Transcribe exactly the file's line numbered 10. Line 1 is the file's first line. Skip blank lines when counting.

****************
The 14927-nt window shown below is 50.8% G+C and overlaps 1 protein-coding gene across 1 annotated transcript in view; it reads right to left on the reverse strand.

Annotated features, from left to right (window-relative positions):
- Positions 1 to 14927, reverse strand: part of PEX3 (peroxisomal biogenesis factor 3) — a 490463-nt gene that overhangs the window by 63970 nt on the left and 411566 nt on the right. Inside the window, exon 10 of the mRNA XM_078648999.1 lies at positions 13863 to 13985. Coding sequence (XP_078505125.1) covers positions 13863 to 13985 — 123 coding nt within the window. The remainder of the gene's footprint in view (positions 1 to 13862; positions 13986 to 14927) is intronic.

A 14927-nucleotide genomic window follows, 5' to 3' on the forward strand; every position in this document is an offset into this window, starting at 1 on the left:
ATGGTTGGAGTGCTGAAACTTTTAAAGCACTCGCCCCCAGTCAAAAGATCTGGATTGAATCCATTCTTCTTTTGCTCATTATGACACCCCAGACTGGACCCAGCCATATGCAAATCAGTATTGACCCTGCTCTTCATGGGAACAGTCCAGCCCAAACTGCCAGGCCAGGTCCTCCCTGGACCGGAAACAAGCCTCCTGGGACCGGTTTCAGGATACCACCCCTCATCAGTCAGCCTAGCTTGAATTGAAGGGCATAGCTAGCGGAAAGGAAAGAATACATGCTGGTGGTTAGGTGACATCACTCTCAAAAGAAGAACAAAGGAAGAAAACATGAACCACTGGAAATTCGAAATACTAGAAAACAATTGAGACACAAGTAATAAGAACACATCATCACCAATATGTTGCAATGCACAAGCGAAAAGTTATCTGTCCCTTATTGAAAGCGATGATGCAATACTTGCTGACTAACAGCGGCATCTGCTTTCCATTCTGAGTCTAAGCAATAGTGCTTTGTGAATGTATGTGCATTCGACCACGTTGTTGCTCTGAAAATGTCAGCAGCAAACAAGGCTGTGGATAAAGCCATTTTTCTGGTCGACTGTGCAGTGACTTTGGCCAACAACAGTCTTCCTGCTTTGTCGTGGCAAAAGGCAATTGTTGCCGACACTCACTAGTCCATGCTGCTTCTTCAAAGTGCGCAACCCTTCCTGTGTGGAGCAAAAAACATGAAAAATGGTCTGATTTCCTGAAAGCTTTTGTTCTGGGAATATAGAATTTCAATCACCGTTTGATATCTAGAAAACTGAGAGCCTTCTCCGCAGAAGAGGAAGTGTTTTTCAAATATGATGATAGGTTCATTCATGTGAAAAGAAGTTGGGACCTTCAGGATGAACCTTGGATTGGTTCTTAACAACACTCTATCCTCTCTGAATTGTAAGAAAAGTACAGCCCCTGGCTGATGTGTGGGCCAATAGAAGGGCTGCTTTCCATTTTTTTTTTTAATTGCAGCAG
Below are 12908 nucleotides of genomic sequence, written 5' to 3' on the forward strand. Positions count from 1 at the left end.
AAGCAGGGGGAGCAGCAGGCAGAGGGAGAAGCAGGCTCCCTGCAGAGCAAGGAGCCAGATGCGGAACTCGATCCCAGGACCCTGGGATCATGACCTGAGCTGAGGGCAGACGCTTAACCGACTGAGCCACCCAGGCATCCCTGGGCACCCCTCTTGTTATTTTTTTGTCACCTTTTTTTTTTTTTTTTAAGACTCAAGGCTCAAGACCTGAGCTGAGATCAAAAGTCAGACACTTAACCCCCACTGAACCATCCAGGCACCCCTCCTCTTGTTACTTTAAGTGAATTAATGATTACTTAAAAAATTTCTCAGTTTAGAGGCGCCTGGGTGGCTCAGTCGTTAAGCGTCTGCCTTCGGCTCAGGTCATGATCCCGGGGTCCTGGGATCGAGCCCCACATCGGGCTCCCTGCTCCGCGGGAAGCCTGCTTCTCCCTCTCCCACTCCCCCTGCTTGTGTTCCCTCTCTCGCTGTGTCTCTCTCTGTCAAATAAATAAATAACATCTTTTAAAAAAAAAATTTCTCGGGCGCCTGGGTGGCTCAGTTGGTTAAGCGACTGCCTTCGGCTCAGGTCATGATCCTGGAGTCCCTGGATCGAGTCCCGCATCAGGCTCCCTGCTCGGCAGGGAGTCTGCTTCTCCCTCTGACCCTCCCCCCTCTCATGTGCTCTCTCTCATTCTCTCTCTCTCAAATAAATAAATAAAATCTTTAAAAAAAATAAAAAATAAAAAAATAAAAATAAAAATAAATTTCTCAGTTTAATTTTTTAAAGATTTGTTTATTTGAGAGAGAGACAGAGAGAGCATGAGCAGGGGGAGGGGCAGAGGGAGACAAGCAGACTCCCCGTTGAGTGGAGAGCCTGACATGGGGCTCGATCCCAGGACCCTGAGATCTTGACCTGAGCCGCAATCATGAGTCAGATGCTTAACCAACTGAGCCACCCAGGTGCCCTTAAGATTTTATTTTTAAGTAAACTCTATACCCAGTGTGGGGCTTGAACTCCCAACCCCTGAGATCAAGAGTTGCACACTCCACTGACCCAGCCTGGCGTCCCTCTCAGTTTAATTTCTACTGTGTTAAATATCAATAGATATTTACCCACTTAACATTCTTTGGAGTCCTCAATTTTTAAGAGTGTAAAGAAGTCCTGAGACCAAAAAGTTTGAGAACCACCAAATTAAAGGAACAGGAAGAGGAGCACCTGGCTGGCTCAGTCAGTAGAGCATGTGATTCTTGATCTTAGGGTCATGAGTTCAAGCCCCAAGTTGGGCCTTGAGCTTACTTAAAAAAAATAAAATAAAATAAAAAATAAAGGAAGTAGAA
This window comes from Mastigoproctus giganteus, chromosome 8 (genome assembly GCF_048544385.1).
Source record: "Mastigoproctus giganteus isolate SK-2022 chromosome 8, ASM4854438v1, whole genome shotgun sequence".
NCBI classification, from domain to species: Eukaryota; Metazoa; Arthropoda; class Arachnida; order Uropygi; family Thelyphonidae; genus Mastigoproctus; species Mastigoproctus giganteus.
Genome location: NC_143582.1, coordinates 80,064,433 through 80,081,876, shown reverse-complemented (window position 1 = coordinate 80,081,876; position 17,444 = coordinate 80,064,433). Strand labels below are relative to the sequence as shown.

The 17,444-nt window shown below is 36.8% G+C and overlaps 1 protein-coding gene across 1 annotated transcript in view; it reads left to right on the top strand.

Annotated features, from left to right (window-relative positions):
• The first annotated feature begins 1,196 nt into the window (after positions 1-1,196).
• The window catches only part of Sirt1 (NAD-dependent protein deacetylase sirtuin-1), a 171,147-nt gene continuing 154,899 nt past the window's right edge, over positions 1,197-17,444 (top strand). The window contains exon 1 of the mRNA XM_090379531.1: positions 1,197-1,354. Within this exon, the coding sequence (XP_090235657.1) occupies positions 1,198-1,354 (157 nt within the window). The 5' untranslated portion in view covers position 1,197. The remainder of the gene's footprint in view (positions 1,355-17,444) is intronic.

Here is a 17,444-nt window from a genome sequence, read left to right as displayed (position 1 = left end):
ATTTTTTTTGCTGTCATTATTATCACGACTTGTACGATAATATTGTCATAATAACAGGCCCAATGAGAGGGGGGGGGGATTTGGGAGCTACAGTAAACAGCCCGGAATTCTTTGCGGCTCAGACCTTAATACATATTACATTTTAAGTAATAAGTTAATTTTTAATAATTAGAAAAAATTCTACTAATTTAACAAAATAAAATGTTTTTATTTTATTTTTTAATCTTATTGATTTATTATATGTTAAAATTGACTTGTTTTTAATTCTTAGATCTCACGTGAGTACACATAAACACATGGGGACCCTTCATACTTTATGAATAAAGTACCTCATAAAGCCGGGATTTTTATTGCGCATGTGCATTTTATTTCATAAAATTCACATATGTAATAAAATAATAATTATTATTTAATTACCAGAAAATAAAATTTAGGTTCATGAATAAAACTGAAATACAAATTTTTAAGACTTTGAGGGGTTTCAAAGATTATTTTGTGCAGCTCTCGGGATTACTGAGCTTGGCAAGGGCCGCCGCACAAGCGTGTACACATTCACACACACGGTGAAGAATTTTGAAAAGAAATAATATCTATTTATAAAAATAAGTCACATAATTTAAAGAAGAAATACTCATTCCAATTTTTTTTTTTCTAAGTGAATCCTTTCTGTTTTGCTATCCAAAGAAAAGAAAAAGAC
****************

NCBI classification, from domain to species: Eukaryota; Metazoa; Arthropoda; class Arachnida; order Uropygi; family Thelyphonidae; genus Mastigoproctus; species Mastigoproctus giganteus.